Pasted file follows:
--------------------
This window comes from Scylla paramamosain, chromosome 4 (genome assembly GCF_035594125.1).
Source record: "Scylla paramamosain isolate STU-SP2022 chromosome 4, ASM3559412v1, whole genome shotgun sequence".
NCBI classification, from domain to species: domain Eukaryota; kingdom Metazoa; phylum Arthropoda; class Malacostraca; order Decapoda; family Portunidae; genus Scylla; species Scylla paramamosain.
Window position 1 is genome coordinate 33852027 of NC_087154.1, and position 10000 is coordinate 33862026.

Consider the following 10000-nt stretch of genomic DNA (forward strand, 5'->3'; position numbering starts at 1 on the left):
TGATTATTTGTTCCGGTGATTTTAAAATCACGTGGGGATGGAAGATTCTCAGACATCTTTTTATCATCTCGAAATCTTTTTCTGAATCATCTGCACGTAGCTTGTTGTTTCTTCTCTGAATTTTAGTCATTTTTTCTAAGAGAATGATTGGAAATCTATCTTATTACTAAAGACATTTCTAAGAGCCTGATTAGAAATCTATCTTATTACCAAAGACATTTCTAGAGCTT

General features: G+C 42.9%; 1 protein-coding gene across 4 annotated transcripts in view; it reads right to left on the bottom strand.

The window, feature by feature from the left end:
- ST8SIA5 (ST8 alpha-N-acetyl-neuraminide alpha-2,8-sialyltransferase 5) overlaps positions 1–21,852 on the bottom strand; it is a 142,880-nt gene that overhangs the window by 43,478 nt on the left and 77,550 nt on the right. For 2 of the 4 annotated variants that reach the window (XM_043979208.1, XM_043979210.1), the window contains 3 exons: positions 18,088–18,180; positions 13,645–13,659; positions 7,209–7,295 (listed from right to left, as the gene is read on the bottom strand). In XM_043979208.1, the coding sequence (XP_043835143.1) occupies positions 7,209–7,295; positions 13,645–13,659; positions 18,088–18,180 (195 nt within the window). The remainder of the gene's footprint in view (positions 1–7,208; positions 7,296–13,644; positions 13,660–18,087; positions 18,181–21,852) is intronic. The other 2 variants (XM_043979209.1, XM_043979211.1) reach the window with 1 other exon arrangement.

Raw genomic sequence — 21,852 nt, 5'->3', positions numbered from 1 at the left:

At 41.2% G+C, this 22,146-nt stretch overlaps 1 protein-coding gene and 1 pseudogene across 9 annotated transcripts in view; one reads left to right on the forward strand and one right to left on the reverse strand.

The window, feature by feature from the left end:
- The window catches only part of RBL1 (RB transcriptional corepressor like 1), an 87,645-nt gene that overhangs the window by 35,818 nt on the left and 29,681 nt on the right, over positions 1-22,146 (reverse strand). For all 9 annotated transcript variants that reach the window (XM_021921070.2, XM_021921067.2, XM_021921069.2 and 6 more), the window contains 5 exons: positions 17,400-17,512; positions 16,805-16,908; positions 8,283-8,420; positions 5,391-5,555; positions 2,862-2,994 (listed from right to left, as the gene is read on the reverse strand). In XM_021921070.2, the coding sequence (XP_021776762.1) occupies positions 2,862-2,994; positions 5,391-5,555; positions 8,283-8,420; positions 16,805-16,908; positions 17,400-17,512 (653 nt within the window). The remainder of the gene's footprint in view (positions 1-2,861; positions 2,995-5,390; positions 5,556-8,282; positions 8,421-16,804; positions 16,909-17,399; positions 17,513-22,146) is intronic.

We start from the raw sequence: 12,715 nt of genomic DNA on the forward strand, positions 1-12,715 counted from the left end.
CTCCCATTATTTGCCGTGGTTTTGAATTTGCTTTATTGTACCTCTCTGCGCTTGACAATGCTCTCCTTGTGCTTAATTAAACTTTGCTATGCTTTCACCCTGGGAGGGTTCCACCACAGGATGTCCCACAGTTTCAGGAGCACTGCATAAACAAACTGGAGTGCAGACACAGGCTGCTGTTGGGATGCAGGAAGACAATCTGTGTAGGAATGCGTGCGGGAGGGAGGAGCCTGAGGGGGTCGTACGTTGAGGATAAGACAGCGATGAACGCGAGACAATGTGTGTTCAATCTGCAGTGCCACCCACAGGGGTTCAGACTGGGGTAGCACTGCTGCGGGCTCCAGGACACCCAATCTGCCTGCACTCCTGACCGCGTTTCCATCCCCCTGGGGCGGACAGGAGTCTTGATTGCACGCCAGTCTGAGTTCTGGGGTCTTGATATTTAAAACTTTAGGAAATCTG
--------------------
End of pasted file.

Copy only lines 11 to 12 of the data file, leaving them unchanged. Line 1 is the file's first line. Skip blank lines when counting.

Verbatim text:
At 41.2% G+C, this 22,146-nt stretch overlaps 1 protein-coding gene and 1 pseudogene across 9 annotated transcripts in view; one reads left to right on the forward strand and one right to left on the reverse strand.

The window, feature by feature from the left end: